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M1 Ecp Upgrades And M1A3 Program.


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#21 Damian

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Posted 15 April 2015 - 0655 AM

http://www.g8.army.m...Program2016.pdf

 

Updated US Army technical modernization plan from April 2015.

 

They are rather clear they intend to have also new MBT and new IFV in near future.


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#22 Colin

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Posted 15 April 2015 - 0853 AM

My quick take away is they intend to continue with upgrading the Bradley and M1 to improve their functionality.

 

What I want to know what is the difference between an "assault kitchen" and "battlefield Kitchen"


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#23 Damian

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Posted 15 April 2015 - 0919 AM

M1 and M2 will be upgraded up to 2020's, after that new MBT and new IFV will be in development, at least this is what I understand from their diagrams.


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#24 Simon Tan

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Posted 15 April 2015 - 1023 AM

An assault kitchen has a hi cap bread bin.


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#25 Paul G.

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Posted 15 April 2015 - 1303 PM

My quick take away is they intend to continue with upgrading the Bradley and M1 to improve their functionality.

 

What I want to know what is the difference between an "assault kitchen" and "battlefield Kitchen"

 

Yes only new AFV slated for this time frame is the AMPV replacing the M113.

 

nothing?


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#26 TOW-2

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Posted 16 April 2015 - 1633 PM

 

My quick take away is they intend to continue with upgrading the Bradley and M1 to improve their functionality.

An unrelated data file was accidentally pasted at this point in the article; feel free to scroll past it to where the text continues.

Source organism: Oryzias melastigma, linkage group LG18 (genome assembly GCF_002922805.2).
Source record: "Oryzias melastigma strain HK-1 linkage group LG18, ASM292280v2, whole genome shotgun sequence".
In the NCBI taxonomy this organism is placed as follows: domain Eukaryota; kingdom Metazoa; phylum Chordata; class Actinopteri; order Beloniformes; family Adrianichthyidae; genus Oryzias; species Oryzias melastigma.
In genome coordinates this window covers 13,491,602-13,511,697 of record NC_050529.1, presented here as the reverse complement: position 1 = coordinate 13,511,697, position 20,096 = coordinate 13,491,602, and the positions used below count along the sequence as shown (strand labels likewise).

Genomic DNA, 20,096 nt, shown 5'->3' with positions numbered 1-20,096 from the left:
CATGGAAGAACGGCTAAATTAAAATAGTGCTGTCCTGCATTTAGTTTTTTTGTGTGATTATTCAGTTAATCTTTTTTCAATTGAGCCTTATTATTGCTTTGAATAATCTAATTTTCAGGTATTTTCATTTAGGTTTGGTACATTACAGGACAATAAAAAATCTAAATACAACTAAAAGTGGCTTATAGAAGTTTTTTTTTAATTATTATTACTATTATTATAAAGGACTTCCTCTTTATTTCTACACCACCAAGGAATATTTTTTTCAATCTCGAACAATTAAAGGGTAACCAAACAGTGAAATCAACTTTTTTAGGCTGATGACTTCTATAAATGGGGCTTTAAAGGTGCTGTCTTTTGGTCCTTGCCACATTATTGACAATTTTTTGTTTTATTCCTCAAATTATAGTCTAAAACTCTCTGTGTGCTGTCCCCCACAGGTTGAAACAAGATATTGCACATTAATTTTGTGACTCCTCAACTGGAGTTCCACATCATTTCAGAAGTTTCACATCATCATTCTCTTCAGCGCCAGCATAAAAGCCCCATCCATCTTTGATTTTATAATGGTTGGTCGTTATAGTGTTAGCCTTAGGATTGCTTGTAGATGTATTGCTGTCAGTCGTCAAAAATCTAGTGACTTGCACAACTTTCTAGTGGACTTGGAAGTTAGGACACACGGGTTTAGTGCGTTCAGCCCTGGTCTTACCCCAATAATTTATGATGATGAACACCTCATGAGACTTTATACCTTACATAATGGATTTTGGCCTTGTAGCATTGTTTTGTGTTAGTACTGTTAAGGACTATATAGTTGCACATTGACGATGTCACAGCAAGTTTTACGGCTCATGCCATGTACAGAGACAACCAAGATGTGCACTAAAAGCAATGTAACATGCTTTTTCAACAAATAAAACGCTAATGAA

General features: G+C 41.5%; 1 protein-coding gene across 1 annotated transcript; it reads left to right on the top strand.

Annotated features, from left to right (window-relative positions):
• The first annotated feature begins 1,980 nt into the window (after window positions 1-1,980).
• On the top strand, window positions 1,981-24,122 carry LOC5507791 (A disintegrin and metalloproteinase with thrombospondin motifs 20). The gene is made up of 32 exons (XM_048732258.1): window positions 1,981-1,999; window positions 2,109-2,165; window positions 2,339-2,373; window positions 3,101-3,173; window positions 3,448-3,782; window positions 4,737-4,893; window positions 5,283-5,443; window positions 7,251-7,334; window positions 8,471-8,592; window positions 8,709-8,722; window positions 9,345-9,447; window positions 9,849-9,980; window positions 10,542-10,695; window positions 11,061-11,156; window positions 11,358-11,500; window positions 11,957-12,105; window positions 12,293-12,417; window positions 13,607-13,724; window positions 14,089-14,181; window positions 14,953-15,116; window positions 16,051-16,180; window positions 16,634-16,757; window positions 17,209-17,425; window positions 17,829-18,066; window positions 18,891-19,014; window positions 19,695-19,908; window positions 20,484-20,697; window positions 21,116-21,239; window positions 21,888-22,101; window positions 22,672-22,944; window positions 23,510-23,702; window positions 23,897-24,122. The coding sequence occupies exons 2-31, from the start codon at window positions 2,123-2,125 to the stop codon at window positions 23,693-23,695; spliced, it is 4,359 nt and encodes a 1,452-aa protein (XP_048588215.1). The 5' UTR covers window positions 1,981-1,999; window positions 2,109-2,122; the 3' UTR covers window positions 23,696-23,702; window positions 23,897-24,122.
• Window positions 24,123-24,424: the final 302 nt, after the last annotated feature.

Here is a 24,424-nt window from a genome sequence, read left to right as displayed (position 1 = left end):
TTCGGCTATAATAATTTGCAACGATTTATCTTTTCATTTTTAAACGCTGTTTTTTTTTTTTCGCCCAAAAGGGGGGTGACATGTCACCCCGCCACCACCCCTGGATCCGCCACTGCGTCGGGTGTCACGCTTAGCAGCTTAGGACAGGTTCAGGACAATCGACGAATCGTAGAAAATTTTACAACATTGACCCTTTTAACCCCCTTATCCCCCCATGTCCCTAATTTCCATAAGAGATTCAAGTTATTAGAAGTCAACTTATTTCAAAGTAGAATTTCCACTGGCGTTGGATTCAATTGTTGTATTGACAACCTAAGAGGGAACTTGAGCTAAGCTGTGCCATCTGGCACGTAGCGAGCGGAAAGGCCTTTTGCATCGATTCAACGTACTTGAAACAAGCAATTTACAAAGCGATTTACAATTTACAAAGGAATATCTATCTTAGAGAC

What I want to know what is the difference between an "assault kitchen" and "battlefield Kitchen"

 

Yes only new AFV slated for this time frame is the AMPV replacing the M113.

 

nothing?

 

 

I'm going to go fishing on the reefs they turn M113s into and post videos and photos of my expeditions all flagged with "Here I am at GAVIN REEF" so you-know-who will find them :D :D


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#27 Colin

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Posted 16 April 2015 - 2359 PM

evil, just evil. I like the cut of your Jib sir.


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#28 Walter_Sobchak

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Posted 17 April 2015 - 1009 AM

Alas, I tried 

 

 

 

My quick take away is they intend to continue with upgrading the Bradley and M1 to improve their functionality.

 

What I want to know what is the difference between an "assault kitchen" and "battlefield Kitchen"

 

Yes only new AFV slated for this time frame is the AMPV replacing the M113.

 

nothing?

 

 

I'm going to go fishing on the reefs they turn M113s into and post videos and photos of my expeditions all flagged with "Here I am at GAVIN REEF" so you-know-who will find them :D :D

 

Alas, I tried to get Sparky's attention with this April Fools post on my site at the beginning of the month.  No luck though.  


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#29 Nikolas93TS

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Posted 25 September 2018 - 0917 AM

There are some rumours circulating on Twitter that announcement about M1A3 will be published soon, in October.

Scope likely to include:
- Revised armour incl. increased underbody IED protection
- 20% weight reduction
- Meggitt autoloader
- Smaller turret
- Lighter XM360E1 120mm gun & new ammo
- Anti-UAV light cannon

In particular weight reduction sounds excessive to be. Takea with grain of salt.
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#30 methos

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Posted 25 September 2018 - 0926 AM

These rumors come from Mr. Drummond, who has been predicting this supposed announcement of a M1A3 variant (with different content) since quite a while (and he always was wrong about it). It seems to be just him being interested in attention on his twitter feed, last year he announced the coming reveal of a M1A3 three times, everytime with different sub-components (at first a  140 mm gun, then Rheinmetall's 130 mm gun, etc.).


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#31 Nikolas93TS